My personal favorite is the titular essay “All The Lives I Want” which is about Sylvia Plath and young women who are sad and figuring out how to express themselves. The essay discusses how society wants young girls to be more likable than being themselves which is why so many self-harm and find a connection with Plath. Massey also points out that it seems that only with Plath is there a snobbery to her suicide, that people make jokes about stick their heads in ovens. Meanwhile male authors like Hemmingway are just tragic one off instances. Many even believe that Plath is somehow encouraging these girls from the grave, that she will forever be a bad influence. Because she died young she is entrenched in mystery and that is what attracts young girls. Massey notices that Plath is similar to a young woman taking selfies and calling herself fat. She is trying to prove that her existence is real despite that everyone is telling her she is not. That she wants to be seen but doesn’t like what is showing. What was most intriguing was how Massey found herself falling into line with these girls but by the end seeing them from other side, she had survived. Now these girls brought out a maternal instinct in her because she wanted to protect them. “‘I must bridge the gap between adolescent glitter and mature glow.’ This is a fallacy, a lie intended to kill the spirits of girls so they might become what we have come to expect of women.” (54) She wants to protect the glitter inside them.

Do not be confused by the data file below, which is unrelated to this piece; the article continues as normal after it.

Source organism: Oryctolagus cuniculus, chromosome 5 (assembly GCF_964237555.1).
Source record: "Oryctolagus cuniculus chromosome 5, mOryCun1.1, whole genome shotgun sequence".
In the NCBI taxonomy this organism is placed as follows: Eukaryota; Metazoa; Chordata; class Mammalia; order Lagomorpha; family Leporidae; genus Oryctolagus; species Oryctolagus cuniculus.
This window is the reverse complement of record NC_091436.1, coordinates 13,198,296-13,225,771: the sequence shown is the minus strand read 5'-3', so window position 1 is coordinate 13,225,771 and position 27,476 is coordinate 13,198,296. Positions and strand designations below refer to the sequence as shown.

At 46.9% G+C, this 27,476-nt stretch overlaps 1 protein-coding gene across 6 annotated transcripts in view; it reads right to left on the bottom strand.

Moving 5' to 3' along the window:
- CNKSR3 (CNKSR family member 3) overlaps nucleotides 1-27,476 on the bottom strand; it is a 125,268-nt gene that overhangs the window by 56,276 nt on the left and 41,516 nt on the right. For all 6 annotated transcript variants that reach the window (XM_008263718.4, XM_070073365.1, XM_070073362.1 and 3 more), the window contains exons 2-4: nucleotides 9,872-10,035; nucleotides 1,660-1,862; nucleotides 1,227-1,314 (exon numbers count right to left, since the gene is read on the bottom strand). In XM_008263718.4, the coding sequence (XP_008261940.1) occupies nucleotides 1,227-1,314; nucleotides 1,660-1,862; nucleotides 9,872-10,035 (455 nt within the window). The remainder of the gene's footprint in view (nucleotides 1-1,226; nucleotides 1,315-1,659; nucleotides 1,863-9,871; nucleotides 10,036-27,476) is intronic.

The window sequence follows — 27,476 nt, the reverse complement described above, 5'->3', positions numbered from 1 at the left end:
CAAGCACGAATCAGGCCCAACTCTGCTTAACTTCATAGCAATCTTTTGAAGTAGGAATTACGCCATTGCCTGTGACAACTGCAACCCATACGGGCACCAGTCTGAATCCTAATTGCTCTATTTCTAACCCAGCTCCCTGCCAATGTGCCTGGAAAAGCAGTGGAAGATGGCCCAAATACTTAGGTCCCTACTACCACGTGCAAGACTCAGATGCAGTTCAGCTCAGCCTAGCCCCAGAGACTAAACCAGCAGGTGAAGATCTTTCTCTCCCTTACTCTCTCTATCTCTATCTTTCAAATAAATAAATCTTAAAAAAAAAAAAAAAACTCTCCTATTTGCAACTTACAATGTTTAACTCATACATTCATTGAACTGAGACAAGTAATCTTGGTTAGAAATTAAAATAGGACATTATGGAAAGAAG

My only wish is to see more of Massey because when she opens up about herself, everything she is talking about seems to be amplified by the empathy of shared experiences. Throughout her many essays, readers keep getting glimpses of Massey through the celebrities she writes about. You learn that she has a stripper when she writes about Amber Rose’s rise to fame and as Massey dissects the songs she danced to. When discussing The Virgin Suicides, she writes about wanting to disappear in the male imagination, wanting to be define but her body’s absences. She even compares having her body change during adolescence to those of girl’s body changes in horror movies. Both involve a loss of innocence. In “The Queen of Hearts” is when Massey really starts to let the reader in more. Massey discusses why she has such an attachment to Courtney Love:
“Now I when I conjure the outsized Spector of Courtney as a venomous witch, I see the woman I aspire to be rather than the clumsy girl I have often been. I do not know if I was naturally inclined to trip over myself or if I was rendered this way. There was being labeled a tease by my sixth-grade teacher for holding hands with a boy whose grades weren’t as good as mine. Or the time I was called a condescending cunt by a male friend because I told his drunk friend, in no uncertain terms, that he was out of line for saying he would love to hear the sound of his dick breaking my hymen. Or when at twenty-three I felt my own twisted sense of gratitude that the investment banker who raped me had abated when I pleaded that he not penetrate me anally.” (95)
It’s not the content that creates the intimacy rather than why she looks up to Courtney. Massey went through a lot of trauma and survived. So did Courtney. They not only survived their trauma but they took control of it. They are not victims, they are not survivors, they are witches that refuse to die. The mix of soft vulnerability and hard anger is refreshing. Maybe if the reader got more of Massey then maybe the author herself wouldn’t feel as elusive as the celebrities she writes about.